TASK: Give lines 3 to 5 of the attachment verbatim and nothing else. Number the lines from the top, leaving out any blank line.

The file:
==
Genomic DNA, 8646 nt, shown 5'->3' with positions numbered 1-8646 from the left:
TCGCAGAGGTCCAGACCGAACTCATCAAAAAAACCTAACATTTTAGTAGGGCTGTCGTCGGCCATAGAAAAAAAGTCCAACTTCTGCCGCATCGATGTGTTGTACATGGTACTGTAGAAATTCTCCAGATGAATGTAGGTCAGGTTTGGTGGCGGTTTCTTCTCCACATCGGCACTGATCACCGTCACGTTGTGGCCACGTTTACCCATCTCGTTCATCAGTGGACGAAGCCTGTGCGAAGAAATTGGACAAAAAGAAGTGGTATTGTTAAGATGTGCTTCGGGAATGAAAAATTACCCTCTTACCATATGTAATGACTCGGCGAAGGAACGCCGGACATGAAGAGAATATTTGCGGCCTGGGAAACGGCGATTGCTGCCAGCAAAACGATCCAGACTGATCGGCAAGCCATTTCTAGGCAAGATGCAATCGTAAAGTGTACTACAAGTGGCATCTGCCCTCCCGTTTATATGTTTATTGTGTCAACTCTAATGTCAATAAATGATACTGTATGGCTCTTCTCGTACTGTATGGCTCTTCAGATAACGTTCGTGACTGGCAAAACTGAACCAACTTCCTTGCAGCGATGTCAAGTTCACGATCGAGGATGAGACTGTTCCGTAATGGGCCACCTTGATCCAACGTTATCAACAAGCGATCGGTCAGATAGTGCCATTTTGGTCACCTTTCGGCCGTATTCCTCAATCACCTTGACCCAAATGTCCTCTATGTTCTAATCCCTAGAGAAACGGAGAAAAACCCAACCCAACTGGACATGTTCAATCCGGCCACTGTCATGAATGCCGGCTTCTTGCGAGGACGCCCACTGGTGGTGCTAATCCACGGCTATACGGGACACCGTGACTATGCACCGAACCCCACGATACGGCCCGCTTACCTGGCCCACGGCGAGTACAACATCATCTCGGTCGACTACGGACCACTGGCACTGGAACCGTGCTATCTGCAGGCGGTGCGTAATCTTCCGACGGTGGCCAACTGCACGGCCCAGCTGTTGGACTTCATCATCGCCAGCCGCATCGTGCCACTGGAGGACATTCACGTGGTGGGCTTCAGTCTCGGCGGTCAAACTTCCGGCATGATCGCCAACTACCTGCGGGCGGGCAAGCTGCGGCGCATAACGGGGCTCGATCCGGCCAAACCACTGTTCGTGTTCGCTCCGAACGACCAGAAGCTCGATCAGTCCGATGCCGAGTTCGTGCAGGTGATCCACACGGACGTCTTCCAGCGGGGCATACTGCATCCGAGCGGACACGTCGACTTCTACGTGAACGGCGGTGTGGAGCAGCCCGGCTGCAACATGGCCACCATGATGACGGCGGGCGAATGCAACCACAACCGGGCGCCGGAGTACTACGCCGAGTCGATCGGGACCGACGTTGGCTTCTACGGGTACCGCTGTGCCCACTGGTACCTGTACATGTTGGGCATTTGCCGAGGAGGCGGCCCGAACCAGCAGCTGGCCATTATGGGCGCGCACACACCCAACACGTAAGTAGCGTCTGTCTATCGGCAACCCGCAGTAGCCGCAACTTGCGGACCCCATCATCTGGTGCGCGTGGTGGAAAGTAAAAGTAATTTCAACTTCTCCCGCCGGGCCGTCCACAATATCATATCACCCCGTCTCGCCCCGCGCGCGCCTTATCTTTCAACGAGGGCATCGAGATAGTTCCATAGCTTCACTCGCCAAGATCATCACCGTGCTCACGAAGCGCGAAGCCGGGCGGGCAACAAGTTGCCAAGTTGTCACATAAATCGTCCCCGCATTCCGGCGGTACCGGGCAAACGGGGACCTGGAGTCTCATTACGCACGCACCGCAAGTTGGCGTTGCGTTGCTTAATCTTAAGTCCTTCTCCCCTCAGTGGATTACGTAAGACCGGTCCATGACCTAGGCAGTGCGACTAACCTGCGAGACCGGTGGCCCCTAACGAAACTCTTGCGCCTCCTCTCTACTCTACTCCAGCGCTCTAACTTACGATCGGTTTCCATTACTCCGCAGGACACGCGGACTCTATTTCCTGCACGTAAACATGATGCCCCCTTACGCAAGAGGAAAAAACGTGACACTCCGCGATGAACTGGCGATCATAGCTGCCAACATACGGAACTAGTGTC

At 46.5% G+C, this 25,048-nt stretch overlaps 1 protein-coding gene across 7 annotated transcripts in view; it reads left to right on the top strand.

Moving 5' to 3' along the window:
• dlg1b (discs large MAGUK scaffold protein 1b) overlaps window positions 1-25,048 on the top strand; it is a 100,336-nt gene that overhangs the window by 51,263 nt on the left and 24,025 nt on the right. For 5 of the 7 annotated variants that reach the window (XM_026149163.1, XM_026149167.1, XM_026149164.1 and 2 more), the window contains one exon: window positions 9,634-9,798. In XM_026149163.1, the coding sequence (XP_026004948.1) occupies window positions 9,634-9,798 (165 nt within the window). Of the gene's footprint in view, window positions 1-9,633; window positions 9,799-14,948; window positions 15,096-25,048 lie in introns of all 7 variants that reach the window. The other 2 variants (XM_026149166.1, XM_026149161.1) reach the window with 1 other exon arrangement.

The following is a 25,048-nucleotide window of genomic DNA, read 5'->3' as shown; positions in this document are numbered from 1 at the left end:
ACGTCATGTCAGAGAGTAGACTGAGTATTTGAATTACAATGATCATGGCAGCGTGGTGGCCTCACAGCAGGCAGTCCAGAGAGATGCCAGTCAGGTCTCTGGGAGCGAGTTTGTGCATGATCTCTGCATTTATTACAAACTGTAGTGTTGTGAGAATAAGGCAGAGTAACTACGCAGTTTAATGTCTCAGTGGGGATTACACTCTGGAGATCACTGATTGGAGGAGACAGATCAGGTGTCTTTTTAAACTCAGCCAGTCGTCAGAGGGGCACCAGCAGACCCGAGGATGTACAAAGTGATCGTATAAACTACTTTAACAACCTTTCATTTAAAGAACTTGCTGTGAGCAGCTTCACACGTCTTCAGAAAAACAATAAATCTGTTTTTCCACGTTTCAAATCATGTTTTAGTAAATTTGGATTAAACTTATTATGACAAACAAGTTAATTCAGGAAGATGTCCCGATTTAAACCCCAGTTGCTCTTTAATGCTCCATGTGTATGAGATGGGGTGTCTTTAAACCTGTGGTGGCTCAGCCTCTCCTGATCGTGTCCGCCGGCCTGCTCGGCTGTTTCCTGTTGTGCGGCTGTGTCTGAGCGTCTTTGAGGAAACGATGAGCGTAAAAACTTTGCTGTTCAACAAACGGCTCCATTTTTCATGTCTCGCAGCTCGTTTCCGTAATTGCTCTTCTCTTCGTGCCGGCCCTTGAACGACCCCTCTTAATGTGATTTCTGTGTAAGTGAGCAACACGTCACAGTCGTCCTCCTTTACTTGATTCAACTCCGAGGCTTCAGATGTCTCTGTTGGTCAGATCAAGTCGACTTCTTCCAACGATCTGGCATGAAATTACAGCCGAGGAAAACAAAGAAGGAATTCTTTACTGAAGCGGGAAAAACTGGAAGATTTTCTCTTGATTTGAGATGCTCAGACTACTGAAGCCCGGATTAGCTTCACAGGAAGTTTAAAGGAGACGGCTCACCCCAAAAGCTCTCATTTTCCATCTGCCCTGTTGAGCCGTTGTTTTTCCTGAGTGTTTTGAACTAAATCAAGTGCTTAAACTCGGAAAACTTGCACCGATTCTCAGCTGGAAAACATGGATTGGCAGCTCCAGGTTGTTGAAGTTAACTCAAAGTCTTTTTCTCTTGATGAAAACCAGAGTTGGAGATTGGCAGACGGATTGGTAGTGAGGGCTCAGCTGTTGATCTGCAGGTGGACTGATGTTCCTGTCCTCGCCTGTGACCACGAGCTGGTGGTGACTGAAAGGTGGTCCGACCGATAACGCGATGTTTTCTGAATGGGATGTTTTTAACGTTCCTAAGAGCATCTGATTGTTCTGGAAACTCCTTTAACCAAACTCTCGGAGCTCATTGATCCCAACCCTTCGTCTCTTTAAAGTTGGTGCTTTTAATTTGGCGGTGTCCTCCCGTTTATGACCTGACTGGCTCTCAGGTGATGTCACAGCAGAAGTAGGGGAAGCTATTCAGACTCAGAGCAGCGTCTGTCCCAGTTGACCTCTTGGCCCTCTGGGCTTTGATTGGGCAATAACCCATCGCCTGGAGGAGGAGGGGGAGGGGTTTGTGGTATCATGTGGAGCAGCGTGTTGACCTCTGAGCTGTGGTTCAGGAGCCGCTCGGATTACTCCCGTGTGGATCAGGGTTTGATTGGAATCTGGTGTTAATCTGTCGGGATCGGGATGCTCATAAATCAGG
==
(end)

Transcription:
At 46.5% G+C, this 25,048-nt stretch overlaps 1 protein-coding gene across 7 annotated transcripts in view; it reads left to right on the top strand.

Moving 5' to 3' along the window:
• dlg1b (discs large MAGUK scaffold protein 1b) overlaps window positions 1-25,048 on the top strand; it is a 100,336-nt gene that overhangs the window by 51,263 nt on the left and 24,025 nt on the right. For 5 of the 7 annotated variants that reach the window (XM_026149163.1, XM_026149167.1, XM_026149164.1 and 2 more), the window contains one exon: window positions 9,634-9,798. In XM_026149163.1, the coding sequence (XP_026004948.1) occupies window positions 9,634-9,798 (165 nt within the window). Of the gene's footprint in view, window positions 1-9,633; window positions 9,799-14,948; window positions 15,096-25,048 lie in introns of all 7 variants that reach the window. The other 2 variants (XM_026149166.1, XM_026149161.1) reach the window with 1 other exon arrangement.